The installation graphic shows the non-isolated charger with only 3 screw terminals rather than the isolated charger with 4 screw terminals. When I first installed it, I followed Victron's guidance to use 16mm2 (~6AWG) for "10m". I didn't realize that this was the input positive conductor length only and that I should have calculated necessary wire diameter for the total circuit length (positive and negative conductors from the truck battery all the way back to the charger). That would have specified wire somewhere in the 1 to 3 AWG range (depending on which calculator I choose).


It works, but I'm still getting less than full amperage output from the Orion (22 amps or lower in the snip above) after about 10 minutes. The Orion will pull Vin down to whatever Shutdown Voltage figure I have set, but I might be able to toy with the Shutdown Voltage parameter a little more so that the Orion doesn't limit current. I'd really like to take full advantage of my 130-amp alternator.

1630779636351.png (6.5 MiB)
1630780417139.png (496.8 KiB)
2 |3000

Up to 8 attachments (including images) can be used with a maximum of 190.8 MiB each and 286.6 MiB total.

klim8skeptic avatar image klim8skeptic ♦ commented ·

You could always wire the remote to an ''ignition" source, as per the manual.

That way the B2B would charge whenever the engine is runing.

1 Like 1 ·
burntjaffle avatar image burntjaffle commented ·
Hi Bob, I've just come across this thread and seeing the exact some issue in a 2021 Toyota which has a temperature compensating alternator.

I'm also using 6 AWG on a 10m run (5m pos, 5m neg).

Dropping the shutdown voltage helps but seems that my input voltage on the Orion drops to match it.

Amps on my shunt look OK though when I do this at around 27.

Do you think in your case that the issue is to do with the wire gauge not being thick enough and causing too much voltage drop?

0 Likes 0 ·
kevgermany avatar image kevgermany ♦♦ burntjaffle commented ·
Voltage drop is proportional to current (ohm's law) so at zero current you're going to see full voltage at both ends. At about 30A, you're going to lose nearly half a volt.
1 Like 1 ·
Bob K avatar image Bob K burntjaffle commented ·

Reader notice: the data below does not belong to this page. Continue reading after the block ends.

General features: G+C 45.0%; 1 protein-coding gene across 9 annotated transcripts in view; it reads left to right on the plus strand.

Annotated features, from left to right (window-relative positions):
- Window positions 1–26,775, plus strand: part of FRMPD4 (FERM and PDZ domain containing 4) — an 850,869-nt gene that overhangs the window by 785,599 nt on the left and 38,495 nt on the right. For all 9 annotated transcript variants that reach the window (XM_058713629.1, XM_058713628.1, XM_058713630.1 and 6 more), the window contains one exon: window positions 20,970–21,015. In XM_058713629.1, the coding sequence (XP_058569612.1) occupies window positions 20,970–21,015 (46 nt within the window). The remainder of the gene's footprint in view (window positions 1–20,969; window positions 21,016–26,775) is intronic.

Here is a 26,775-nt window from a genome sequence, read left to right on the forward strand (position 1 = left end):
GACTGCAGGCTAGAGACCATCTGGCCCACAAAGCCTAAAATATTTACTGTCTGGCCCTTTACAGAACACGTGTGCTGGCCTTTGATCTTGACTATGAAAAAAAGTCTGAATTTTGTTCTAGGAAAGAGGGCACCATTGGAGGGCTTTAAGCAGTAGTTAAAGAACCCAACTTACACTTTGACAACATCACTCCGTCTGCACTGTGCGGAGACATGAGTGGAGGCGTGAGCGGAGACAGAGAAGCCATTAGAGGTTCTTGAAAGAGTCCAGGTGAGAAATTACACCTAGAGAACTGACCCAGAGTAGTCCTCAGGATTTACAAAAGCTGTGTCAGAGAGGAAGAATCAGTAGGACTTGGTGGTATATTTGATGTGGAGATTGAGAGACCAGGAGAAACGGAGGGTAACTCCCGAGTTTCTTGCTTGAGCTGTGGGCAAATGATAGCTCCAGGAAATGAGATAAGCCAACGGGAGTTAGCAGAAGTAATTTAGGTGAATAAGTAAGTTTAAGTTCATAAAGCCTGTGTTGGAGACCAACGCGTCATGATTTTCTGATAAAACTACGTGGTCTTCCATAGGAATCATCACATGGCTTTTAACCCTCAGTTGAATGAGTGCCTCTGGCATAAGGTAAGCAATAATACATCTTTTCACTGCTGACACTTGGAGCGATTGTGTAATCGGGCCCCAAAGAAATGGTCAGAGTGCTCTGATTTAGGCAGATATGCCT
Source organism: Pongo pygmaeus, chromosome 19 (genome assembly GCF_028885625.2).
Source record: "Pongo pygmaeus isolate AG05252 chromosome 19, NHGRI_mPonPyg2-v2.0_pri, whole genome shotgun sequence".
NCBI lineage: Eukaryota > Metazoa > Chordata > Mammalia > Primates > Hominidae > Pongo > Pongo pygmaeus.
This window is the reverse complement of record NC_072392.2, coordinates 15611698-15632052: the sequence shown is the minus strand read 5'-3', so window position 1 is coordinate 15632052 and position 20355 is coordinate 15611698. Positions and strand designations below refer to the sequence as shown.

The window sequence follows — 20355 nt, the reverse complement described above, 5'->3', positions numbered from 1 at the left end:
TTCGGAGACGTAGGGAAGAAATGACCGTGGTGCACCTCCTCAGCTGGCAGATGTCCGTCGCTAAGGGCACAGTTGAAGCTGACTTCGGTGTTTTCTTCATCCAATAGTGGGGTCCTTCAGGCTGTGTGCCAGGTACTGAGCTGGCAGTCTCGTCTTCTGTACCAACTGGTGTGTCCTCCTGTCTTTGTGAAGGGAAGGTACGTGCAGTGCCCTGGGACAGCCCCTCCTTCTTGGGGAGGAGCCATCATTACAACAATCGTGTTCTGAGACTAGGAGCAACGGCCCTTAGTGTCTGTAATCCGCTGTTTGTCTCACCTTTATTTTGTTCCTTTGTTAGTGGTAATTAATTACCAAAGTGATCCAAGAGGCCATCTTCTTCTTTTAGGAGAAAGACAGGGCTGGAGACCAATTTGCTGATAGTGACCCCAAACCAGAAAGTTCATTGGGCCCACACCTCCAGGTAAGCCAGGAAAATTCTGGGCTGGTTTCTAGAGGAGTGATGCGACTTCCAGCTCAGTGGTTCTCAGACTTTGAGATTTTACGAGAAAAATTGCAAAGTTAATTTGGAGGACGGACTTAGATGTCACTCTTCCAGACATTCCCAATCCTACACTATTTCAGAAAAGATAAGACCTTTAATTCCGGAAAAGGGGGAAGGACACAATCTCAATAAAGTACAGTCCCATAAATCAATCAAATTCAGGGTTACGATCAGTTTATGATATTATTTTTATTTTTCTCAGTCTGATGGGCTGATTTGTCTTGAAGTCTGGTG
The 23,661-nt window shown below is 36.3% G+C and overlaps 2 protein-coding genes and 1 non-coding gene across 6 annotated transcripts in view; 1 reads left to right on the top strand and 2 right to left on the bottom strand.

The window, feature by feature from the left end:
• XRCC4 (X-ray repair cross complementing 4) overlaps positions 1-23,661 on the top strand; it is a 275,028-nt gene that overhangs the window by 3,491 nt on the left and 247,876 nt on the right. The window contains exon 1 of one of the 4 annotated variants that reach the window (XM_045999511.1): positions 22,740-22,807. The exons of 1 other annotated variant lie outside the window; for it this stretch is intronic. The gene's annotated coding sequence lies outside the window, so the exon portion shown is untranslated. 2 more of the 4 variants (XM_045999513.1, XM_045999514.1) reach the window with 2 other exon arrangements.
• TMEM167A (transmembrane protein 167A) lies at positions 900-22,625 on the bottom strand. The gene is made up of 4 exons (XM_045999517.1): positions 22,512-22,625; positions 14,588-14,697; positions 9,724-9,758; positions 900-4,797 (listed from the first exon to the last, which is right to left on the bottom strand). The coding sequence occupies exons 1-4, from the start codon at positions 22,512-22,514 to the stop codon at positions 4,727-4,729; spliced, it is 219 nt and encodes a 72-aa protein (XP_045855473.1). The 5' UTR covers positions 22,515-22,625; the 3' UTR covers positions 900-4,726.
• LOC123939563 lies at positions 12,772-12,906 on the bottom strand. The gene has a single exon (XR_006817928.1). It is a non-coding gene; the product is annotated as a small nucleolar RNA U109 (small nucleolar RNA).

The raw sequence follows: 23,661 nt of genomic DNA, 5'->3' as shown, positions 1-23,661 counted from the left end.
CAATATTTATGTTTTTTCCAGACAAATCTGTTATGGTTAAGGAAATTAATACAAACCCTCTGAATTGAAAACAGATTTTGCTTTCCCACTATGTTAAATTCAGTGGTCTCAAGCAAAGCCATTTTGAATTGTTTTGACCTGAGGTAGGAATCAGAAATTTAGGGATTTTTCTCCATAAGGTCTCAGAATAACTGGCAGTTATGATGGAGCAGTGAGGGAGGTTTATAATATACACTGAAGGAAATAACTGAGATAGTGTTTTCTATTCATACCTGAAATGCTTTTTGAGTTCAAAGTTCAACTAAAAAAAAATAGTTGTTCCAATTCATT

Yes, my mistake was using wire gauge that was too small for my total circuit length (60 ft). When I probe the circuit, I'm getting a 0.8v drop over the circuit length.

When the Orion is in bulk charge, my voltages are:

13.6v at truck battery posts (truck at idle)
13.53v after the input side circuit breaker
13.05v at the Anderson connector (truck side)
13.05v at Anderson connector (trailer side)
12.8v at the Orion input screws

I'm also not completely educated on how the smart alternator in my '17 Tacoma is behaving since Bluetooth doesn't reach the Orion or my SmartShunt while I'm driving. In the meantime, I've slowly been adjusting the Engine Shutdown voltage downward. IIRC, I've got the Engine Shutdown voltage set to 12.3v (which means the truck battery voltage is around 13.1v before the .8v voltage loss). That consistently gives me about 22 amps out of the Orion and isn't depleting the battery in my Tacoma.

Long term, I plan to upgrade the wire gauge and maybe get the Bluetooth extender. Short term, I'd like to shorten my wire run using the technique described by this gentleman (ground at the rear of the truck rather than at the battery in order to use the truck chassis as a big negative "wire"). I'll need to check my ground wires to the Tacoma battery and make sure they're of sufficient gauge to handle this.

0 Likes 0 ·
dc4me avatar image dc4me commented ·
I don't think your 150 amp alternator is going to make a difference in what comes out of your charger as long as the charger has enough amps to run. Your settings need to be changed as others has posted.
0 Likes 0 ·
Bob K avatar image Bob K dc4me commented ·
I think what we're both working on is how to put enough of a demand on the Smart alternator such that it will come out of its "power saving" mode and output sufficient voltage and amperage to the Orion. To wit: Despite making the Orion put its full load on the truck's alternator, I rarely see my Smart alternator output more than 13.5v.
0 Likes 0 ·
dc4me avatar image dc4me Bob K commented ·
I have a 2021 Jeep without a regular or smart alternator. My selection was to go with regular alternator setting. Power comes from vehicle battery to power distribution box in rear of jeep. From there power feeds Orion. I set my start up voltage to 13v and disconnect at 12.4. Had to work with absorption values with "User defined" and all seem to work really good to charge LiPo4 battery. Where I going with this is I can't believe your smart alternator is going to put out a voltage less than 13 volts when running. Amps are a different subject. I am only imputing my experience because I am always wanting to learn something that I may not be aware off. Not at all to sound like an expert. Maybe I will learn more.